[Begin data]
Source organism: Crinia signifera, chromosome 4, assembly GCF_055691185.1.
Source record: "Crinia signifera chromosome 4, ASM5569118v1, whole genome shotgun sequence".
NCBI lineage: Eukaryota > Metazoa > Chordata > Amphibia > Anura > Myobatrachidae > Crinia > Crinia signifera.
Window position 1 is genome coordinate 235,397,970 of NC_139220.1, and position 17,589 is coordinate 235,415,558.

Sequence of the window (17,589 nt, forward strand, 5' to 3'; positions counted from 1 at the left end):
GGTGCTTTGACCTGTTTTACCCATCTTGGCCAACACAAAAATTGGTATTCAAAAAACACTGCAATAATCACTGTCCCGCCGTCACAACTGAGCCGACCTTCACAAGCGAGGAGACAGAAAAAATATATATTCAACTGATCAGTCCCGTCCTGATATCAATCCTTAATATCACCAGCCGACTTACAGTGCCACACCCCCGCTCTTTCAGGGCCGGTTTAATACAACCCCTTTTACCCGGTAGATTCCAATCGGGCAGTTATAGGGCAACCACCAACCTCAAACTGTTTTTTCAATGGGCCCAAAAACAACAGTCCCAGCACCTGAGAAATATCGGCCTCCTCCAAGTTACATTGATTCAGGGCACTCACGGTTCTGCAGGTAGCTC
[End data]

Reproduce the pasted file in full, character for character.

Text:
Source organism: Crinia signifera, chromosome 4, assembly GCF_055691185.1.
Source record: "Crinia signifera chromosome 4, ASM5569118v1, whole genome shotgun sequence".
NCBI lineage: Eukaryota > Metazoa > Chordata > Amphibia > Anura > Myobatrachidae > Crinia > Crinia signifera.
Window position 1 is genome coordinate 235,397,970 of NC_139220.1, and position 17,589 is coordinate 235,415,558.

Sequence of the window (17,589 nt, forward strand, 5' to 3'; positions counted from 1 at the left end):
GGTGCTTTGACCTGTTTTACCCATCTTGGCCAACACAAAAATTGGTATTCAAAAAACACTGCAATAATCACTGTCCCGCCGTCACAACTGAGCCGACCTTCACAAGCGAGGAGACAGAAAAAATATATATTCAACTGATCAGTCCCGTCCTGATATCAATCCTTAATATCACCAGCCGACTTACAGTGCCACACCCCCGCTCTTTCAGGGCCGGTTTAATACAACCCCTTTTACCCGGTAGATTCCAATCGGGCAGTTATAGGGCAACCACCAACCTCAAACTGTTTTTTCAATGGGCCCAAAAACAACAGTCCCAGCACCTGAGAAATATCGGCCTCCTCCAAGTTACATTGATTCAGGGCACTCACGGTTCTGCAGGTAGCTC